If you talk to legal educators for long enough, you might start to think that they are trying their best. You might start to think that there is no other way they can approach the training of lawyers. You might even start to think that they are more concerned with education then with bilking law students for all they’re worth.
Don’t believe it. Law schools are involved in a straight cash grab, and it turns out the we only need to look towards our nation’s medical schools to see how things look when schools are more concerned with the profession than profits.
It turns out that a very prestigious medical school is looking to trim a year off of the education — because doing so will reduce student debt and encourage young doctors to go into underserved fields….
The New York Times has a great article about a new pilot program at NYU Medical School. The plan is to reduce the number of years it takes to go through med school from four years down to three:
Administrators at N.Y.U. say they can make the change without compromising quality, by eliminating redundancies in their science curriculum, getting students into clinical training more quickly and adding some extra class time in the summer.
Not only, they say, will those doctors be able to hang out their shingles to practice earlier, but they will save a quarter of the cost of medical school — $49,560 a year in tuition and fees at N.Y.U., and even more when room, board, books, supplies and other expenses are added in.
So, despite what you may have heard from your law dean, educators are capable of understanding that an extra year of school COSTS MORE MONEY. They are able to understand BASIC MATH.
Again, if you speak to legal educators as much as I do, the above knowledge might come as a revelation. Law deans have been trained to avoid the basic fact that the third year of law school explodes the cost of the education without conferring any real benefit.
For a case study in this, we just have to look at NYU! At their medical school, they’re experimenting with ways to streamline the education. But what are they doing with their highly respected law school? Remember, this fall, NYU Law basically admitted that the third year of law school was a gigantic waste of time. But did that lead them to a pilot program eliminating the third year? Of course not. Instead, NYU Law “revamped” their 3L curriculum to make it a glorified study abroad program where students nonetheless have to pay the full cost of another year of school.
Where was NYU’s commitment to helping students control their debt when it came to law students?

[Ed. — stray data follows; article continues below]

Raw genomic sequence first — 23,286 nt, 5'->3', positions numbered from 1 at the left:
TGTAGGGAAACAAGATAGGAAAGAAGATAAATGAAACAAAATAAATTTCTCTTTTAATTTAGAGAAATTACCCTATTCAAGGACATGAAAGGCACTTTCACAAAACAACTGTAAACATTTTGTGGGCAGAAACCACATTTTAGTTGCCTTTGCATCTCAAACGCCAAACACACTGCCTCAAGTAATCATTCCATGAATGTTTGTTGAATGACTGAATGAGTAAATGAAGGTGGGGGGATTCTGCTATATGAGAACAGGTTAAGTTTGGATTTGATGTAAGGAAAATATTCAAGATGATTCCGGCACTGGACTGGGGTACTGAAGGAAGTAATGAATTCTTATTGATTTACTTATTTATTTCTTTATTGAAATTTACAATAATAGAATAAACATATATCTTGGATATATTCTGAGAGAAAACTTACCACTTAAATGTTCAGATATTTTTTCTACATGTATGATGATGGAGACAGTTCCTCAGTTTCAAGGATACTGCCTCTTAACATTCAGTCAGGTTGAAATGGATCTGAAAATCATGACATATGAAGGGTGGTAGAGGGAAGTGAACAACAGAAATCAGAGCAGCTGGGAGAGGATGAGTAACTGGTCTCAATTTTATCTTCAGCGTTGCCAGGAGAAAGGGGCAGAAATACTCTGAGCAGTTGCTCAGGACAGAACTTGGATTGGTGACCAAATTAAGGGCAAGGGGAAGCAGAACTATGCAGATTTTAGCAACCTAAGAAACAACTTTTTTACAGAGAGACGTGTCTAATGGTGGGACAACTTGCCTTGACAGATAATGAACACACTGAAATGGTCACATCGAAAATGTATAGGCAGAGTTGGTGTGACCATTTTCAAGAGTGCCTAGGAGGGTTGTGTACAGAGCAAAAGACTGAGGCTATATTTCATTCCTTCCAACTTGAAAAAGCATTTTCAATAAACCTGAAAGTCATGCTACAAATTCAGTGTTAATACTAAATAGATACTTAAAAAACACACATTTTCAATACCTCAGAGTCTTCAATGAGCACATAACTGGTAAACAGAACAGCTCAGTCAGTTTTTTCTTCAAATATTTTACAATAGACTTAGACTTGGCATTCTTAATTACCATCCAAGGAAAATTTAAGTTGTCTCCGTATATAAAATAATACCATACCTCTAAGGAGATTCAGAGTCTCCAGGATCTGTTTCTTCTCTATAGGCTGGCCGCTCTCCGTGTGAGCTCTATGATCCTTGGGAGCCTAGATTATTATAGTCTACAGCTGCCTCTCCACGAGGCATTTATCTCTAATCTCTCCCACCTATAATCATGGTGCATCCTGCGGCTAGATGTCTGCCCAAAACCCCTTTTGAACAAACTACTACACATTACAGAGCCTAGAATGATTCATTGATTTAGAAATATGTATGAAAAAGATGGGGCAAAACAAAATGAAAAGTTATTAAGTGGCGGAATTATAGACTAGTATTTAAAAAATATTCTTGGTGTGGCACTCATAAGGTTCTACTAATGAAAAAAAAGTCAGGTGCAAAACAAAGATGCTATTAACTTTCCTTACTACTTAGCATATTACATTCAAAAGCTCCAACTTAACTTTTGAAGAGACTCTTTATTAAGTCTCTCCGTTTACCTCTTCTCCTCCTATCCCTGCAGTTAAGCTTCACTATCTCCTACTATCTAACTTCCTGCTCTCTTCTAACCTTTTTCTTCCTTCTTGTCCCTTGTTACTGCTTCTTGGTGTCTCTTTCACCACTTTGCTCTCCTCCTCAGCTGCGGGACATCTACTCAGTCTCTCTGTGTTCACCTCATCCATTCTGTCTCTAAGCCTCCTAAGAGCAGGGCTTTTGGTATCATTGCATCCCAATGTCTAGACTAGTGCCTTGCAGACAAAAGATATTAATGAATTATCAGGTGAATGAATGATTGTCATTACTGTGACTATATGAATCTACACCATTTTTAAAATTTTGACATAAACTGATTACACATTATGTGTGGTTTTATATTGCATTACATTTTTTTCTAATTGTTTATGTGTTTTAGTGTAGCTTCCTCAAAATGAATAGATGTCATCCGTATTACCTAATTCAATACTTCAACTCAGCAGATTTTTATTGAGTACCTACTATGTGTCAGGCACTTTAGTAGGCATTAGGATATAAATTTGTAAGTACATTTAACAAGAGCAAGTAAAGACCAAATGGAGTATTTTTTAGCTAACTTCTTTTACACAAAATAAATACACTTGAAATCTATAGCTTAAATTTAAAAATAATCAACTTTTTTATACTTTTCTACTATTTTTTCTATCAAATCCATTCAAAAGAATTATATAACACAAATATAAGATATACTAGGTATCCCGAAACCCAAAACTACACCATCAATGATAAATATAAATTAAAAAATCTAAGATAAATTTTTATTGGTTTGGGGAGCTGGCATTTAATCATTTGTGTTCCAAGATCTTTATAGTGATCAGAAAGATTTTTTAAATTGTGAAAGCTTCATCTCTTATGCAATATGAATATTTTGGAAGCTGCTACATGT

Of course, the key difference between law and medical school is how they’re regulated. Medical schools are regulated by the American Medical Association, which bothers to care about the future of health care in this country. Law schools are regulated by the American Bar Association, which cares about… ??? Honestly I have no idea what the organizing principle of the ABA is any more. I’m not sure who benefits by propping up an outdated system that is resistant to change that neither protects currently barred attorneys from a flood of young competition, yet makes it cripplingly expensive for that younger generation to become barred in the first place.
The ABA won’t let NYU take away a year of law school. But that doesn’t absolve NYU or any other law school from blame. Law deans could get together and change the ABA from the inside, for the benefit of their students. But law deans aren’t particularly interested in making things better for their students. Which is why nobody could ever write these two paragraphs about a collection of law school deans:
The deans say that getting students out the door more quickly will accomplish several goals. By speeding up production of physicians, they say, it could eventually dampen a looming doctor shortage, although the number of doctors would not increase unless the schools enrolled more students in the future.
The three-year program would also curtail student debt, which now averages $150,000 by graduation, and by doing so, persuade more students to go into shortage areas like pediatrics and internal medicine, rather than more lucrative specialties like dermatology.
Even this basic understanding of how the cost of education leads to what kinds of jobs recent graduates can take escapes most law school deans. Law school deans tell us that the debt is “worth it” without supplying any data on the true value proposition of going to law school. They tell us that a law degree is “versatile” without acknowledging that the cost of the degree severely limits options.
Maybe the people who go to medical school really are just more intelligent.